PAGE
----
There are “shocking” amounts of sugar found in a number of hot drinks regularly bought on Britain’s high streets, a campaign group has said.
Action on Sugar said there is “dangerously” high sugar content in some flavoured coffees and other hot drinks.
The charity performed analysis on 131 hot flavoured drinks and found 98% of the drinks tested would receive a red nutritional value label for high sugar content.
A third of the hot drinks tested contain the same amount or more sugar than Coca Cola - which contains nine teaspoons of sugar per can, a spokesman said.
The drinks assessed included flavoured coffees including mochas and lattes, hot fruit drinks and hot chocolates among others which are widely bought from some of the UK’s best known coffee shops and fast food chains.
The drink which was found to have the highest sugar content was Starbucks’ venti Grape with Chai, Orange and Cinnamon Hot Mulled Fruit, which had a total of 25 teaspoons of sugar per serving, the campaign group said.
Costa’s massimo eat-in Chai Latte was found to contain 20 teaspoons of sugar while Starbucks’ venti White Chocolate Mocha with Whipped Cream was found to have 18, a spokesman added.
KFC’s mocha and Starbucks’ Signature Hot Chocolate both had 15 Teaspoons of sugar per serving while Caffe Nero’s drink-in Caramelatte had 13, Action on Sugar said.
Professor Graham MacGregor, chair of Action on Sugar, said: “This is yet again another example of scandalous amount of sugar added to our food and drink. No wonder we have the highest rates of obesity in Europe.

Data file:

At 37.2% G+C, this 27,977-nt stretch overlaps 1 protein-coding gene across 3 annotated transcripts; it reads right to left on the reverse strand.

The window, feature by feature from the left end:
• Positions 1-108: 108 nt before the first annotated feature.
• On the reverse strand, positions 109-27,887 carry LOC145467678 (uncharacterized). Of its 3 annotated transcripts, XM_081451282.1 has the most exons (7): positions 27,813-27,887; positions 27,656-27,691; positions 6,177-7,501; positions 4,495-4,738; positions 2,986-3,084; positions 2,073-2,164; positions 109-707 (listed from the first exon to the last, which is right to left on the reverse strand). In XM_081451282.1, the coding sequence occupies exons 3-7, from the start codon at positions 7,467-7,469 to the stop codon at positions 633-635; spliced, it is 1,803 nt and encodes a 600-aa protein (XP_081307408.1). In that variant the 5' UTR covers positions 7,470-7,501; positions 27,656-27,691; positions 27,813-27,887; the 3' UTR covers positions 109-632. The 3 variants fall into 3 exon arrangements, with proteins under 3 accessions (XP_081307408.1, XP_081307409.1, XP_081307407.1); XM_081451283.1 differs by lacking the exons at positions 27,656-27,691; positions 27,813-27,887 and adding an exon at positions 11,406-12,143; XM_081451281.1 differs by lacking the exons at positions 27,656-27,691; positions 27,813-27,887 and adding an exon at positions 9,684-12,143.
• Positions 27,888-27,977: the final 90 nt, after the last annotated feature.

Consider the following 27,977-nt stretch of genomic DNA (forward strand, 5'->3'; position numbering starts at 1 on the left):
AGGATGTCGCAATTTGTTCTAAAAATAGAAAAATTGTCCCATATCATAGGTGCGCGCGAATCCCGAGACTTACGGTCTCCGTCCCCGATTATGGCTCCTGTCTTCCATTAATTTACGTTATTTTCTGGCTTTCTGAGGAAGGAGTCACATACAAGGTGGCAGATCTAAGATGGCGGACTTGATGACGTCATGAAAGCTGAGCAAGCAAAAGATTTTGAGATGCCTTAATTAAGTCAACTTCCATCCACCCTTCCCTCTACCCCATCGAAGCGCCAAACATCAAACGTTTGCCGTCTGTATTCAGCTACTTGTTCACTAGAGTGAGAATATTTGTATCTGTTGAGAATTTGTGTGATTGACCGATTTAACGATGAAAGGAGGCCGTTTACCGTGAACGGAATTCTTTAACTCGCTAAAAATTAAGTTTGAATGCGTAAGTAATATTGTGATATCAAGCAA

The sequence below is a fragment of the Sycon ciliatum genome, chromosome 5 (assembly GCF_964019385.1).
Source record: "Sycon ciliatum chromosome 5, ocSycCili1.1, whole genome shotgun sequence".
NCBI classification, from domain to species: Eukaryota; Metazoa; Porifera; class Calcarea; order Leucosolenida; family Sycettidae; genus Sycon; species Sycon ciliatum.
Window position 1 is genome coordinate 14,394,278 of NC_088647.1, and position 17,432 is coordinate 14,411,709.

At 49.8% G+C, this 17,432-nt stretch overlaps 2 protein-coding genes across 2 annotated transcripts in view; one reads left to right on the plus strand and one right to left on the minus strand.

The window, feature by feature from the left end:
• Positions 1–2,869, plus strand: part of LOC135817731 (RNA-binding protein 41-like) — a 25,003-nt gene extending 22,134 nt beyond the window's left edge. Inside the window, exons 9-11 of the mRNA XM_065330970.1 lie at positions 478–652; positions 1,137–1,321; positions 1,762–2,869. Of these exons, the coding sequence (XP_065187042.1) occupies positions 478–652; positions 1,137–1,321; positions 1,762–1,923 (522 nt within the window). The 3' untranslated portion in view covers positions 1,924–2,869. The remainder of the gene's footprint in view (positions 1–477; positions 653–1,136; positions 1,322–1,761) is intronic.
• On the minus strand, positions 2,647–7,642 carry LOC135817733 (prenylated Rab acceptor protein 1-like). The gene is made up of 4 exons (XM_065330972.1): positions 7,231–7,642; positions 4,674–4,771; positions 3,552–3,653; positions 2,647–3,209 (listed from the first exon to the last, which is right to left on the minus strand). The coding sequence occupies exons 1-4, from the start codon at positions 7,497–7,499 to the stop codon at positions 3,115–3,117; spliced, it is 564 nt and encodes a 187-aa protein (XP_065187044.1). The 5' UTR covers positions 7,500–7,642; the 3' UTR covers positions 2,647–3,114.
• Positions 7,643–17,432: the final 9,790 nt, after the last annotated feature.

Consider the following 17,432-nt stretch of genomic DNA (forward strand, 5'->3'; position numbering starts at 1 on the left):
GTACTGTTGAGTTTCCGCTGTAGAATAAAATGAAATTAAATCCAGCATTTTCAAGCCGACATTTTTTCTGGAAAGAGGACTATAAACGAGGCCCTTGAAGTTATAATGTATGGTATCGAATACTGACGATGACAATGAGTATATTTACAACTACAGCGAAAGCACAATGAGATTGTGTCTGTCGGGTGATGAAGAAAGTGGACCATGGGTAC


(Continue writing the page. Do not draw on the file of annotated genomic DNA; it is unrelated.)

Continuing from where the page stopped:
“David Cameron now has all the evidence to make the UK the first country in the world to stop the obesity and type 2 diabetes epidemic.”
Action on Sugar researcher Kawther Hashem added: “Coffee shop chains must immediately reduce the amount of sugar in these hot drinks, improve their labelling and stop selling the extra-large serving sizes.
“These hot flavoured drinks should be an occasional treat, not an ‘everyday’ drink. They are laden with an unbelievable amount of sugar and calories and are often accompanied by a high sugar and fat snack. It is not surprising that we have the highest rate of obesity in Europe. Our advice to consumers is to have a plain hot drink or ask for your drink to contain a minimal amount of syrup, preferably sugar free, in the smallest serving size available.”
A Starbucks spokeswoman said: “Earlier this year we committed to reduce added sugar in our indulgent drinks by 25% by the end of 2020. We also offer a wide variety of lighter options, sugar-free syrups and sugar-free natural sweetener and we display all nutritional information in-store and online.”
Kerry Parkin, head of communications at Costa, added: “Costa takes the nutritional balance of our food and drink very seriously and we have already taken significant steps to reduce the sugar content of our ranges. We intend to continue improving the balance of our product offerings while maintaining the high quality and great taste our customers expect. This April we will be setting salt and sugar reduction targets for 2020.”